Old growth logging protesters blocked Columbia Avenue in the heart of Castlegar’s downtown district over the weekend. Protesters arrived Saturday afternoon in front of City Hall and the Castlegar RCMP detachment and stayed in place for 24 hours.
The protesters used tents, an RV and vehicles to block the road. At times there were as many as 50 people occupying the site.
Although the City of Castlegar, RCMP and emergency services were notified of the protest ahead of time, an event permit was not requested or issued.
Castlegar Mayor Kirk Duff says the city consulted with police once they were made aware of the event.
“We determined it was likely going to happen, whether we wanted it to or not,” said Duff. “At that point our focus was purely on public safety.”
The city contracted a third-party company to set up barricades around the site and control traffic around a detour. They also set up port-a-potties on the City Hall lawn.
“We are not taking any sides on this,” said Duff. “This is an issue between the Minister of Forests, the protesters and the RCMP.”
RCMP Sgt. Monty Taylor said public safety was also top of mind for police as they balanced compliance of the current provincial health order with peoples’ right to protest.
“The primary concern of police was public safety, police officer safety, and the preservation of the right to peaceful, lawful and safe protest,” said Taylor.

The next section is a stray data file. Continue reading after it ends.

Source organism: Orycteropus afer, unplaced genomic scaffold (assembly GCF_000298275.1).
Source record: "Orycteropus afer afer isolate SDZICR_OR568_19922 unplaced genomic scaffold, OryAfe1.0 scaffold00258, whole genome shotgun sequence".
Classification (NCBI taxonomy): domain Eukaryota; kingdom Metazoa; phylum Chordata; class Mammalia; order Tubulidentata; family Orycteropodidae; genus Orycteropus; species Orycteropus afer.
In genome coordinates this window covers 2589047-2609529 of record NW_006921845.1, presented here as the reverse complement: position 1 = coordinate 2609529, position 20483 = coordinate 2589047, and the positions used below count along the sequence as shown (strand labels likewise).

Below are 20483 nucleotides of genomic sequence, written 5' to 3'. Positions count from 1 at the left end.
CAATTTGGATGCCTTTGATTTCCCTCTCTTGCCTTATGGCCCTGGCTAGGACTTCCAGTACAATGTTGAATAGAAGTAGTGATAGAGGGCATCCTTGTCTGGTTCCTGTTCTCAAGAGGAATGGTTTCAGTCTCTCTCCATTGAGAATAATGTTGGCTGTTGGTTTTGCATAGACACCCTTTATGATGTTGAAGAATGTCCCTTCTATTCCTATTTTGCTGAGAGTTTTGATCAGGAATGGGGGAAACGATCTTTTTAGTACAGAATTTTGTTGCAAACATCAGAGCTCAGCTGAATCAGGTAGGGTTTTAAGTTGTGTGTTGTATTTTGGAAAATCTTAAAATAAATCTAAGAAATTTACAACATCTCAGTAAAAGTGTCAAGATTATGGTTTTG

A similar protest was held May 31 and four people were arrested for refusing to leave the road.
“For the people that were inconvenienced by the demonstrators, on behalf of the city, I am sorry for that inconvenience, but we did what we could to protect the public,” added Duff.
Police report a 51-year-old Nelson resident, believed to be one of the event’s organizers, was issued a violation ticket for a Motor Vehicle Act-related offence.
The event was planned by Extinction Rebellion and according to organizers the occupation was led by high school students, college students, small business owners and retired farmers from Castlegar, Nelson, and several surrounding communities, including Slocan, Kaslo, and New Denver.
The group’s demands include ending old growth logging, ending clear cutting, amnesty for all those arrested in B.C. related to Fairy Creek, West Kootenay MLA and forest minister Katrine Conroy resigning, and real climate action to reduce greenhouse gases to net zero by 2025.